“Blonde/Endless” Frank Ocean

Frank Ocean

Blonde Album Review

Boys Don’t Cry

Released August 20, 2016

Genre: Alternative R&B, Art Pop, Neo Soul, Minimalism, Ambient, Post-R&B (?)

This review has taken a while so let’s get a broad statement out of the way firsthand: this is Frank Ocean’s best record as of yet. Following the monstrous success of channel ORANGE, it appeared more & more unlikely that Ocean could ever surpass, let alone replicate, an album of that magnitude. Alas, he’s done just that, and more, on this latest record of his – a record that fans have been waiting four years for and one that will consistently challenge fans upon listen.

Unlike his musical peers (Kendrick Lamar, Kanye West), Frank is not concerned with making brash, outlandish political/cultural statements commenting on the climate of 2016 (the verse on “Nikes” about Trayvon Martin is as political as it gets.) Instead, Blonde is more concerned with what’s going on on the inside, specifically within Frank himself; the album’s an emotionally rich, musically sparse, and minimally composed meditation of love, heartache, introspection, sorrow, nostalgia, and pain – told in the quietest way by one of the best songwriters in the R&B genre. It appears that those four year following channel ORANGE were composed of more than Frank trolling his fans.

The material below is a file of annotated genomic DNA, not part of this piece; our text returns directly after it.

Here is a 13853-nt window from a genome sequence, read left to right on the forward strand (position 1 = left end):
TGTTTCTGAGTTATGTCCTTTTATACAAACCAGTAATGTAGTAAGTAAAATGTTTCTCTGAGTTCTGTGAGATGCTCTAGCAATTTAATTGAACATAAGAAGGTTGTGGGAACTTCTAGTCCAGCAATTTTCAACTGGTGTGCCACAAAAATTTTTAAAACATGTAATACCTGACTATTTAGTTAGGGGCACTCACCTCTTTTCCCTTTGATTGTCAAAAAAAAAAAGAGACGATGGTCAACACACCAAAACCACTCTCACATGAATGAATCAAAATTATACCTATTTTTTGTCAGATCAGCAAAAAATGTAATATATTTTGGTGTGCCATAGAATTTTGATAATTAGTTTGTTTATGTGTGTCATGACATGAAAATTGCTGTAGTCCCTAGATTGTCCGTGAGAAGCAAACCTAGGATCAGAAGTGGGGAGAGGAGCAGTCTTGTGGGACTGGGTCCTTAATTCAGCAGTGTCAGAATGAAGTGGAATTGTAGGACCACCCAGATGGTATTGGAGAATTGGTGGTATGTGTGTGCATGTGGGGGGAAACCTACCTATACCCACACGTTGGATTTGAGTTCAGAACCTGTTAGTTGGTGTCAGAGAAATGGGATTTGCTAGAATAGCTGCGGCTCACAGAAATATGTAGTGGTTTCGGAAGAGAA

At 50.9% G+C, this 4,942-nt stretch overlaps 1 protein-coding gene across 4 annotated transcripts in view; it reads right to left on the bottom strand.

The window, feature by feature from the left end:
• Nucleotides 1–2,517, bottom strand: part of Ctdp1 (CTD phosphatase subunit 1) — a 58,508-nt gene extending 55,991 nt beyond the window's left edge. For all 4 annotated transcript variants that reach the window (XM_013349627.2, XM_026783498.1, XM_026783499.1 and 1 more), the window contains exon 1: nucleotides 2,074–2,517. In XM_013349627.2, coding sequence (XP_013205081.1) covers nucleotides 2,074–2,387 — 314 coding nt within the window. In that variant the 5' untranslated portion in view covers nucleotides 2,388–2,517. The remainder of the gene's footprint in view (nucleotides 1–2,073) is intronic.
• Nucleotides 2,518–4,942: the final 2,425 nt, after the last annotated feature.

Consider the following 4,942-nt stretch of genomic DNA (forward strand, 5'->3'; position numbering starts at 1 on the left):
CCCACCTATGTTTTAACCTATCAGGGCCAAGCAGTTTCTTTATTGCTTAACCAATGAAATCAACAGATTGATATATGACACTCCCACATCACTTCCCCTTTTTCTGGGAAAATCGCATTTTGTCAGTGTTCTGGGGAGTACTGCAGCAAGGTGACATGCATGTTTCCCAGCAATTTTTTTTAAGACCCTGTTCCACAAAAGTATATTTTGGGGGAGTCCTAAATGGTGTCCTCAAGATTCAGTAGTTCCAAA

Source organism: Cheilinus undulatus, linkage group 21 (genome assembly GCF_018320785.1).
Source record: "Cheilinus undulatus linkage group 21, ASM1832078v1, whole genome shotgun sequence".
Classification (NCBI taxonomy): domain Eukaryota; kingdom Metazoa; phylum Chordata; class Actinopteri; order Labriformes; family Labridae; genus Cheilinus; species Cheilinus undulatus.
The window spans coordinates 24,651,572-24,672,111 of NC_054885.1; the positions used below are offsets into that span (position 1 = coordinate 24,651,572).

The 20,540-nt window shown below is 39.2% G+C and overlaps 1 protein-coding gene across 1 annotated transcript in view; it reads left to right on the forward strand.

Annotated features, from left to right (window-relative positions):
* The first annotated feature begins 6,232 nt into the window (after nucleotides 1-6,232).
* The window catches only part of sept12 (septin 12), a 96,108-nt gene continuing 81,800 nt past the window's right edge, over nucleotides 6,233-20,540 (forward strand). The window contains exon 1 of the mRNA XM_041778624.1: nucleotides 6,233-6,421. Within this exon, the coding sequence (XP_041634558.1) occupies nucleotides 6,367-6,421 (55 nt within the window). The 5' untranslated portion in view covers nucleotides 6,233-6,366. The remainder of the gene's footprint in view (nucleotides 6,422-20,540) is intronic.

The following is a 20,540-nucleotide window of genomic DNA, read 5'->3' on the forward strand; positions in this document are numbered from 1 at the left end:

The album opens with “Nikes”, a woozy and atmospheric opener that propels the album into its groove & tempo. “Ivy”, a guitar led track, features great songwriting before building up to a few seconds of passion, fury, and intensity to the point that Frank literally screams. “Pink + White” is a track that seems like a common predecessor from channel ORANGE but its lyricism is a huge departure from the tender caress of cO, and is a much more cynical and truth-shattering track that is cleverly hidden from surface-level listeners.